It’s time for the “New Deal” years on MLB Monday as we have reached 1933 in baseball years, although nothing is going to change about what we are doing. As modern-day baseball reaches a halfway point for the 2020 season, we keep on cruisin’ through the past …

Read on for the analyses of years gone by!

1933 American League MVP: Jimmie Foxx (original, confirmed)

The Washington Senators topped the league with 99 wins, followed by the New York Yankees (91) and the Philadelphia Athletes (79). No other teams finished above .500 during the regular season. No surprise, our top three candidates for the MVP came from these teams.

Philadelphia first baseman Jimmie Foxx was the best position player in the majors with 9.0 WAR, while New York first baseman Lou Gehrig and Washington shortstop Joe Cronin trailed behind at 7.1 WAR each.

But did the A’s really contend from 20 wins out? They were a combined 20-23 against the Senators and the Yankees, so what really did Philadelphia in was its record against bad teams in Boston and Chicago (18-26 combined).

Plus, the reality is that Foxx won the Triple Crown, leading the AL in home runs (48), RBI (163), batting average (.356), slugging percentage (.703), OPS (1.153), and total bases (403). Overall, his season was lesser than his MVP year the season before, but he was still the best in the league.

As for the Iron Horse, he led the league in runs (138), while Cronin led the AL in doubles (45). Those are good seasons, but Foxx did something special for a team that finished third and above .500 for the season while holding its own against the top two rivals. That’s good enough for another MVP.

1933 National League MVP: Carl Hubbell (original), Chuck Klein (revised)

Five teams finished above .500 and within 10 games of each other in the NL, making this a crowded field of MVP candidates. New York Giants ace Carl Hubbell won the award, which makes him a favorite for the Cy Young below, but we don’t do pitchers for this honor as you know.

The best position players in the senior circuit were Philadelphia Phillies right fielder Chuck Klein (7.9 WAR), Boston Braves center fielder Wally Berger (7.0), Pittsburgh Pirates shortstop Arky Vaughan (6.8), and St. Louis Cardinals third baseman Pepper Martin (6.1).

The Phillies finished 30 games out of first place (60-92), and while Klein won the Triple Crown (28-120-.368), it’s going to be hard to elevate him above the others in terms of value. The Braves finished 9 games out in fourth, while the Pirates finished 5 games behind the Giants, in second place. The Cards were a half game behind Boston in the standings.

Klein won the award last year, and this season was even better, as he also led the NL in hits (223), doubles (44), on-base percentage (.422), SLG (.602), OPS (1.025), and TB (365). It was a complete season of dominance … but it happened in a vacuum. Does that matter?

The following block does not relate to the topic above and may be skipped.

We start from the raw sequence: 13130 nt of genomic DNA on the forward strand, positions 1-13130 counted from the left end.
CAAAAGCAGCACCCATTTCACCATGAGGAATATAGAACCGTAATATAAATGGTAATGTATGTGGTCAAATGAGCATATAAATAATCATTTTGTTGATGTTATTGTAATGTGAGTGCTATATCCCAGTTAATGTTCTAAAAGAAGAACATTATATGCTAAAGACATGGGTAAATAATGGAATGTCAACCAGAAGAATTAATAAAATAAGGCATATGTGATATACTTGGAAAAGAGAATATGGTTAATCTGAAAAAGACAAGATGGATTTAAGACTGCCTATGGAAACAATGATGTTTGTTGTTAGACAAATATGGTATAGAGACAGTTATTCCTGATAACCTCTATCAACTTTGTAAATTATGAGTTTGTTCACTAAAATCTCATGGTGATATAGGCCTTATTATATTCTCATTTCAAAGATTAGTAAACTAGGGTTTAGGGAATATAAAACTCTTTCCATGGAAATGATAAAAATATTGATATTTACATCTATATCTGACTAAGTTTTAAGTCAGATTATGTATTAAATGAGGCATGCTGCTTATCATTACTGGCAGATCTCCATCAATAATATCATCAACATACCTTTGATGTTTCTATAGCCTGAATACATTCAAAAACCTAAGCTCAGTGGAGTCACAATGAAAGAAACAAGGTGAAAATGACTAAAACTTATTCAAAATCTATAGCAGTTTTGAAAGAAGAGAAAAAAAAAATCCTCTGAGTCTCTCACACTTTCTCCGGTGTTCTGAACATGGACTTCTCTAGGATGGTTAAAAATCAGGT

Truth be told, all Berger did was top the league in strikeouts—and that’s not valuable. His .932 OPS was great, but it wasn’t particularly noteworthy. Vaughan led the NL in triples (19), but his OPS (.866) was even less than Berger’s mark. Martin paced his peers in runs (122) and stolen bases (26) with the lowest OPS (.843) in this bunch.

We’ve always said that in the absence of a truly impressive season from the contenders’ stars, then and only then can we consider a season of historical significance from a player on a losing team. This is one of those years, so Klein gets a little nod from our analyses here for his Triple Crown.

1933 AL Cy Young: Lefty Grove

Of the top four pitchers in the American League—Philadephia’s Lefty Grove (8.4 WAR), St. Louis’ Bump Hadley (7.4), Cleveland’s Mel Harder (5.6), and Detroit’s Firpo Marberry (5.4)—only Grove tossed his innings for a winning team.

The A’s ace led the junior circuit in wins (24) and complete games (21) while earning his seventh Cy Young here overall, and his sixth straight now, as well. Grove also notched 6 saves, too, along with his 3.20 ERA.

1933 NL Cy Young: Carl Hubbell

The Giants ace left everyone in the dust for value, posting 9.0 WAR to lead all MLB pitchers. His closest competition in the NL was Chicago Cubs starter Lon Warneke (6.6), who won this award from us for the 1932 season. Cardinals star Dizzy Dean (5.5) was a distant third.

Hubbell posted 23 victories, a 1.66 ERA, 10 shutouts, and a 0.982 WHIP over a league-best 308 2/3 innings. All four of those statistics topped the NL, as well. This was a dominant year for the Giants star—and a well-earned Cy Young Award.

Check in every Monday for our MLB awards historical analysis on The Daily McPlay!